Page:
Humans may not appear to have much in common with supervolcanoes and massive meteorites. But, in a special edition of the journal Nature last year, scientists warned humanity was killing off mammals, birds and amphibians at a rate similar to the five previous mass-extinction events in our planet’s history. Our impact on life on Earth is proving to be as dramatic as the meteorite thought to have wiped out the dinosaurs 65 million years ago and other such “cataclysmic forces”.
The ‘crex crex’ call of the corncrake used to be one of the sounds of Scotland but, despite conservation efforts, it is now facing extinction in this country as a result of loss of habitat and changes in farming.
While the bird is classed as being “of least concern” globally because of large populations in Russia, its plight here is emblematic of the apparent inability of humans to share Earth with other living things. About 14,000 species are currently classed as endangered or critically endangered, with nearly 12,000 considered “vulnerable” and more than 6,000 “near threatened”. Even animals we regard as “iconic” – elephants, orangutans and snow leopards – are in trouble.
So, assuming we care about this, it would appear that we need to find a different way of life that enables a degree of co-existence unprecedented in the modern world.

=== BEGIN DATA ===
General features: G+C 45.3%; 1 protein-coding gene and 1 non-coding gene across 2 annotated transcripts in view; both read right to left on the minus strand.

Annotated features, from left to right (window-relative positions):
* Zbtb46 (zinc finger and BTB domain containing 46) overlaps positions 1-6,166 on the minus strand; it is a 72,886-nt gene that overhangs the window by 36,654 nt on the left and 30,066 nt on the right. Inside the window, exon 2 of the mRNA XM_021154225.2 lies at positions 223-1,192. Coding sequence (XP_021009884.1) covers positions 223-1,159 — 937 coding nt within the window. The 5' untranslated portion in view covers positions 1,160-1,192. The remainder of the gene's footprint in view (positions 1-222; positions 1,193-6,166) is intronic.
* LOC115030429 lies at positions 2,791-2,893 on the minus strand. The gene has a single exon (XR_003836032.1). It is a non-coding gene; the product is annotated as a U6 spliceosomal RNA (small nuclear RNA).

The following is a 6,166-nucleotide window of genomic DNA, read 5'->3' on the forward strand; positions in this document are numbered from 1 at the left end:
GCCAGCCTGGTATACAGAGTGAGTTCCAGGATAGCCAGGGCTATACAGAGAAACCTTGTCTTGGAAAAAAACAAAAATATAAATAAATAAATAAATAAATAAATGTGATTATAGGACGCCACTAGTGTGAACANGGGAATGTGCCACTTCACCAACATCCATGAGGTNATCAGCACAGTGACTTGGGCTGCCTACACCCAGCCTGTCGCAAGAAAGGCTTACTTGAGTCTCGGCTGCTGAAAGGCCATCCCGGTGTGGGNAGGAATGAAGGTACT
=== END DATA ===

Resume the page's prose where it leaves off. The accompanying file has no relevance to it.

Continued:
And it would appear that change is in the offing in Britain at least. The UK Environment Secretary Michael Gove has pledged to scrap the way agricultural subsidies are currently paid and replace the system with one that rewards farmers who adopt environmentally friendly practices as part of what he calls a “Green Brexit” from the EU.
If the reality matches the rhetoric, this could make a significant difference and perhaps even persuade the EU to follow suit.
Some may suggest saving animals like the corncrake is a waste of money. However, we are still waking up to the importance of different animals and plants to the health of overall ecosystems. The extraordinary effect of the reintroduction of wolves to Yellowstone National Park in the US on flowers, rivers, trees and other animals demonstrated that.
But, beyond even that, if we allow a sixth mass extinction as bad as the previous five to happen then we may come to regret turning Earth into a very lonely planet.